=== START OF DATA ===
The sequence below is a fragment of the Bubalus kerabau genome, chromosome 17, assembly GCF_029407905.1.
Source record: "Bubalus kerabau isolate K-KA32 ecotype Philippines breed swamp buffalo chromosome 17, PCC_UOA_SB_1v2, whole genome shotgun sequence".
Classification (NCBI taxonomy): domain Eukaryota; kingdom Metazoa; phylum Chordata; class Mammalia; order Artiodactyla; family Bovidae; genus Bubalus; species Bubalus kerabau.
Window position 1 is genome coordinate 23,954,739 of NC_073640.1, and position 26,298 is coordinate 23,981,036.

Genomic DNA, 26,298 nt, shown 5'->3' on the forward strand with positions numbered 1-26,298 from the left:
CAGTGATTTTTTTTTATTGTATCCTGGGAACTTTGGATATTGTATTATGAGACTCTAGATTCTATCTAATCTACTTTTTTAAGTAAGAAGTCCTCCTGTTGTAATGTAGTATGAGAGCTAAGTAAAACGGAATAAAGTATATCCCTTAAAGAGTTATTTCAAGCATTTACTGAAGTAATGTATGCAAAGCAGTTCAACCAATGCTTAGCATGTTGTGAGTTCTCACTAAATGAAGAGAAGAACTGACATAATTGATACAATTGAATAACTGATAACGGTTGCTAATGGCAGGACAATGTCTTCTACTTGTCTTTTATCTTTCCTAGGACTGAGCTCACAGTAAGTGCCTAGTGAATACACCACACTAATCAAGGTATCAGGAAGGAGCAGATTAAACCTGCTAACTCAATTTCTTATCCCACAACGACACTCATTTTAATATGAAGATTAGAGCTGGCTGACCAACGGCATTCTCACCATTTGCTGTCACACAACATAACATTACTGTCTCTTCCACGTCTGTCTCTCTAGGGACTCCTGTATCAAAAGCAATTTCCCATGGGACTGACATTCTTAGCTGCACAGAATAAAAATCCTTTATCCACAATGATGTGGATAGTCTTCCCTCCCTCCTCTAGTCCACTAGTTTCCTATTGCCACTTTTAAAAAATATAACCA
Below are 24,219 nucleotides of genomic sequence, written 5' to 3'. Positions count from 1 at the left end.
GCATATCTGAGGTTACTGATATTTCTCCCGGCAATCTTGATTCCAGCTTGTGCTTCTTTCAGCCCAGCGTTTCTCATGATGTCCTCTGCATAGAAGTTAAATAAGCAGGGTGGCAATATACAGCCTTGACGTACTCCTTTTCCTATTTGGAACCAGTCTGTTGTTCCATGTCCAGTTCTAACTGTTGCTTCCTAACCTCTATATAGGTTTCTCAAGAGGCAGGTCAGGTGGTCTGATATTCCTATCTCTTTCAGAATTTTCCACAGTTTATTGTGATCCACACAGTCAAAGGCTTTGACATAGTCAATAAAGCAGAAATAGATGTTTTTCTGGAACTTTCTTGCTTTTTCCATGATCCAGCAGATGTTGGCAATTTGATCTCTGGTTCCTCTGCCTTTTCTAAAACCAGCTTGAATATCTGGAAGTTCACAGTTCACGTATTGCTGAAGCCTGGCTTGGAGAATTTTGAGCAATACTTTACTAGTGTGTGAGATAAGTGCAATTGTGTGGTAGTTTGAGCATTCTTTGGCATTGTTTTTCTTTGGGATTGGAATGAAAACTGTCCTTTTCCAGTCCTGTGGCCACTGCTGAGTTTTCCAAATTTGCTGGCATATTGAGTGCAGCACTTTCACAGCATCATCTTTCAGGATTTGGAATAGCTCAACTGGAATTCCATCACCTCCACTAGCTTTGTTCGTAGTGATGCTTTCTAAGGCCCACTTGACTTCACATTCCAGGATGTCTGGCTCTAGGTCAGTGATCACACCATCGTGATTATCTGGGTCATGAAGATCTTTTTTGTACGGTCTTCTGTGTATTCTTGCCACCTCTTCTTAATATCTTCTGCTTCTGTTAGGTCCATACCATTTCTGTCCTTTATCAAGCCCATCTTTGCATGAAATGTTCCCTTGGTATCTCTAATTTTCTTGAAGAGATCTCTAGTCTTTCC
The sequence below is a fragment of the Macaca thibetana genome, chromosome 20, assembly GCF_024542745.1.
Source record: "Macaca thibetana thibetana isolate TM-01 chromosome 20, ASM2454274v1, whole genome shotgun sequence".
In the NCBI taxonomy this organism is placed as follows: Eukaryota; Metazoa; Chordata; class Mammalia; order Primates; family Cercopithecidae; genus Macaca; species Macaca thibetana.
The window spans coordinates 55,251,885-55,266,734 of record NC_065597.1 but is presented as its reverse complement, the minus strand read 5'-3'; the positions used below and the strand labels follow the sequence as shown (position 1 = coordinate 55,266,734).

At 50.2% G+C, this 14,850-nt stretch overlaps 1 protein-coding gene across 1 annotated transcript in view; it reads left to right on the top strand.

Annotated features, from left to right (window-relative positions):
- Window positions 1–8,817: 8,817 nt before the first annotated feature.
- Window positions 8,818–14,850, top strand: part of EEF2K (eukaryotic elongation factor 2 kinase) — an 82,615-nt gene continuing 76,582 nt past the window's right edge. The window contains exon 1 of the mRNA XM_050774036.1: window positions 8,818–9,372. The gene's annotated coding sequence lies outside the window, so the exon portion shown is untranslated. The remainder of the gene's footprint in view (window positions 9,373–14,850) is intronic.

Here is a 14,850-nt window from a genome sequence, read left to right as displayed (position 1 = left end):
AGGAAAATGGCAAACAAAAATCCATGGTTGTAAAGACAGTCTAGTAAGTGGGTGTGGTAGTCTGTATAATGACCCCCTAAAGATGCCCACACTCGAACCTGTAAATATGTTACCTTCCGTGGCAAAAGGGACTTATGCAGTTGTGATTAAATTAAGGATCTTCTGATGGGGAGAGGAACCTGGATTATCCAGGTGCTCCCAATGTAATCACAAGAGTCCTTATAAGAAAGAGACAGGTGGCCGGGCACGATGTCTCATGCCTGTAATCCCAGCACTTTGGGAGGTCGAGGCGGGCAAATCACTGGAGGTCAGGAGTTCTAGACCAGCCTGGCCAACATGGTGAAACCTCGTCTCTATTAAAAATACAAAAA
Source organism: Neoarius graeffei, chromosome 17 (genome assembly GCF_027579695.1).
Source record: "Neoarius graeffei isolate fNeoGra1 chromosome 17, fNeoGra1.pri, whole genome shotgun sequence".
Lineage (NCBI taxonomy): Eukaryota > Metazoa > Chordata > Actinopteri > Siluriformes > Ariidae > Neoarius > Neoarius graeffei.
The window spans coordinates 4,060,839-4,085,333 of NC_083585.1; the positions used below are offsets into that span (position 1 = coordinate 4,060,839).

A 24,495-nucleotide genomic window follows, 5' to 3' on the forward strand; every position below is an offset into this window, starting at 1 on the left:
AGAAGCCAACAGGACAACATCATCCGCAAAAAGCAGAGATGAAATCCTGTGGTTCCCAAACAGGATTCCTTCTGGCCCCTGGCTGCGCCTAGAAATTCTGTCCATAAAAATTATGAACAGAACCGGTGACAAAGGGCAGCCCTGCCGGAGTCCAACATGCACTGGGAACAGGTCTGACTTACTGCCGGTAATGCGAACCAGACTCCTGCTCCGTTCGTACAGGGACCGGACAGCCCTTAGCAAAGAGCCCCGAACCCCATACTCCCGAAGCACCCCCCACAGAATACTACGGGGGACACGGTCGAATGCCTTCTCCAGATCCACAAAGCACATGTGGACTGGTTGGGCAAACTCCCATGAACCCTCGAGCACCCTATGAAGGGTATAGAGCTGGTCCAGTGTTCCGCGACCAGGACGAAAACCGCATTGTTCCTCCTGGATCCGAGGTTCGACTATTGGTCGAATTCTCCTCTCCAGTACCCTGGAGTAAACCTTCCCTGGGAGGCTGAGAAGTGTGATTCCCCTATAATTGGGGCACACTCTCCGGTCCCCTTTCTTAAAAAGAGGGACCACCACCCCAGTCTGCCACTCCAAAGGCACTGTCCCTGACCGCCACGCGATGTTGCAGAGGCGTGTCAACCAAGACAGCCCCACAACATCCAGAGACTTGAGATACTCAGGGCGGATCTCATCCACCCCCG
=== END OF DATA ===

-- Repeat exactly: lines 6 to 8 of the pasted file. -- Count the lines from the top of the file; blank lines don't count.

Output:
CAGTGATTTTTTTTTATTGTATCCTGGGAACTTTGGATATTGTATTATGAGACTCTAGATTCTATCTAATCTACTTTTTTAAGTAAGAAGTCCTCCTGTTGTAATGTAGTATGAGAGCTAAGTAAAACGGAATAAAGTATATCCCTTAAAGAGTTATTTCAAGCATTTACTGAAGTAATGTATGCAAAGCAGTTCAACCAATGCTTAGCATGTTGTGAGTTCTCACTAAATGAAGAGAAGAACTGACATAATTGATACAATTGAATAACTGATAACGGTTGCTAATGGCAGGACAATGTCTTCTACTTGTCTTTTATCTTTCCTAGGACTGAGCTCACAGTAAGTGCCTAGTGAATACACCACACTAATCAAGGTATCAGGAAGGAGCAGATTAAACCTGCTAACTCAATTTCTTATCCCACAACGACACTCATTTTAATATGAAGATTAGAGCTGGCTGACCAACGGCATTCTCACCATTTGCTGTCACACAACATAACATTACTGTCTCTTCCACGTCTGTCTCTCTAGGGACTCCTGTATCAAAAGCAATTTCCCATGGGACTGACATTCTTAGCTGCACAGAATAAAAATCCTTTATCCACAATGATGTGGATAGTCTTCCCTCCCTCCTCTAGTCCACTAGTTTCCTATTGCCACTTTTAAAAAATATAACCA
Below are 24,219 nucleotides of genomic sequence, written 5' to 3'. Positions count from 1 at the left end.
GCATATCTGAGGTTACTGATATTTCTCCCGGCAATCTTGATTCCAGCTTGTGCTTCTTTCAGCCCAGCGTTTCTCATGATGTCCTCTGCATAGAAGTTAAATAAGCAGGGTGGCAATATACAGCCTTGACGTACTCCTTTTCCTATTTGGAACCAGTCTGTTGTTCCATGTCCAGTTCTAACTGTTGCTTCCTAACCTCTATATAGGTTTCTCAAGAGGCAGGTCAGGTGGTCTGATATTCCTATCTCTTTCAGAATTTTCCACAGTTTATTGTGATCCACACAGTCAAAGGCTTTGACATAGTCAATAAAGCAGAAATAGATGTTTTTCTGGAACTTTCTTGCTTTTTCCATGATCCAGCAGATGTTGGCAATTTGATCTCTGGTTCCTCTGCCTTTTCTAAAACCAGCTTGAATATCTGGAAGTTCACAGTTCACGTATTGCTGAAGCCTGGCTTGGAGAATTTTGAGCAATACTTTACTAGTGTGTGAGATAAGTGCAATTGTGTGGTAGTTTGAGCATTCTTTGGCATTGTTTTTCTTTGGGATTGGAATGAAAACTGTCCTTTTCCAGTCCTGTGGCCACTGCTGAGTTTTCCAAATTTGCTGGCATATTGAGTGCAGCACTTTCACAGCATCATCTTTCAGGATTTGGAATAGCTCAACTGGAATTCCATCACCTCCACTAGCTTTGTTCGTAGTGATGCTTTCTAAGGCCCACTTGACTTCACATTCCAGGATGTCTGGCTCTAGGTCAGTGATCACACCATCGTGATTATCTGGGTCATGAAGATCTTTTTTGTACGGTCTTCTGTGTATTCTTGCCACCTCTTCTTAATATCTTCTGCTTCTGTTAGGTCCATACCATTTCTGTCCTTTATCAAGCCCATCTTTGCATGAAATGTTCCCTTGGTATCTCTAATTTTCTTGAAGAGATCTCTAGTCTTTCC